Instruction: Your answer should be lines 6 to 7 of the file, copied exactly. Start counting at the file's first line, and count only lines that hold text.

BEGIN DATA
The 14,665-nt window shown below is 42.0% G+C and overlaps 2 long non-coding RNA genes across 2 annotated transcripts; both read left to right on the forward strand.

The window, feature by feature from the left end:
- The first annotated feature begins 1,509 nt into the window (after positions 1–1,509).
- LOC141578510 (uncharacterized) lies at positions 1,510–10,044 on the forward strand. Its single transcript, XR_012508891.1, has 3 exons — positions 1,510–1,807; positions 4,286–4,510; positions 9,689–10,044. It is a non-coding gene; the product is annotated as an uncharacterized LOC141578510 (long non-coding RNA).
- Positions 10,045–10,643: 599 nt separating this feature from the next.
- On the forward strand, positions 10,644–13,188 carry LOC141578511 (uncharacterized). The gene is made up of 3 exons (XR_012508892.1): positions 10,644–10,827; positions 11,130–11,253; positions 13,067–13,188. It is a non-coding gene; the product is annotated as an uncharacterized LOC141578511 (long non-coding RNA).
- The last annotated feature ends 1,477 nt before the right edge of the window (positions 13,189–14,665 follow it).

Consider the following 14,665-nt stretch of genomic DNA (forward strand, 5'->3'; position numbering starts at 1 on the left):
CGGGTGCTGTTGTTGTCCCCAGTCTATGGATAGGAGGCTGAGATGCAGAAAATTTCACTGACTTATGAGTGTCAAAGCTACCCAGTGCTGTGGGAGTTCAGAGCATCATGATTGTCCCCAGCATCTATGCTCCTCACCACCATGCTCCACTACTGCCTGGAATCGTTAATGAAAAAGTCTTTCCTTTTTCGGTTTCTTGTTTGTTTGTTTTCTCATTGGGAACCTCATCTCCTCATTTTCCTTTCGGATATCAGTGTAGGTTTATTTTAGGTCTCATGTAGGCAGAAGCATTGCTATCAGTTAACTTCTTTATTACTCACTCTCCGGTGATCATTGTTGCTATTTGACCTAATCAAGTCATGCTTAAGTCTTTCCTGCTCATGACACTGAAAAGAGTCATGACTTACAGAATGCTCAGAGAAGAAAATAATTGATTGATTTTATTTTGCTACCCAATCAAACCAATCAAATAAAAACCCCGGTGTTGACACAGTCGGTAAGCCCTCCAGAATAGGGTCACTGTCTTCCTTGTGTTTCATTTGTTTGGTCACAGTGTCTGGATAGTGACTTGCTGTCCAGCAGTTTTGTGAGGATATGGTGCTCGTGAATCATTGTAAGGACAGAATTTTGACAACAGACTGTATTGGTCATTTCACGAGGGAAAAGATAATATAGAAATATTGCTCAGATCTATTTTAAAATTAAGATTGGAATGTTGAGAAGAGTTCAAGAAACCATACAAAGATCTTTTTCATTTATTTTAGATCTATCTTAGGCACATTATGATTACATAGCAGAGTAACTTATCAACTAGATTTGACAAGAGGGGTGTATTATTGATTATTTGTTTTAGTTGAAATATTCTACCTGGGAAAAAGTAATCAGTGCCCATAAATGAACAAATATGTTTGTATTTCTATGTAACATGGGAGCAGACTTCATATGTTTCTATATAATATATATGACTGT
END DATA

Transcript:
- On the forward strand, positions 10,644–13,188 carry LOC141578511 (uncharacterized). The gene is made up of 3 exons (XR_012508892.1): positions 10,644–10,827; positions 11,130–11,253; positions 13,067–13,188. It is a non-coding gene; the product is annotated as an uncharacterized LOC141578511 (long non-coding RNA).
- The last annotated feature ends 1,477 nt before the right edge of the window (positions 13,189–14,665 follow it).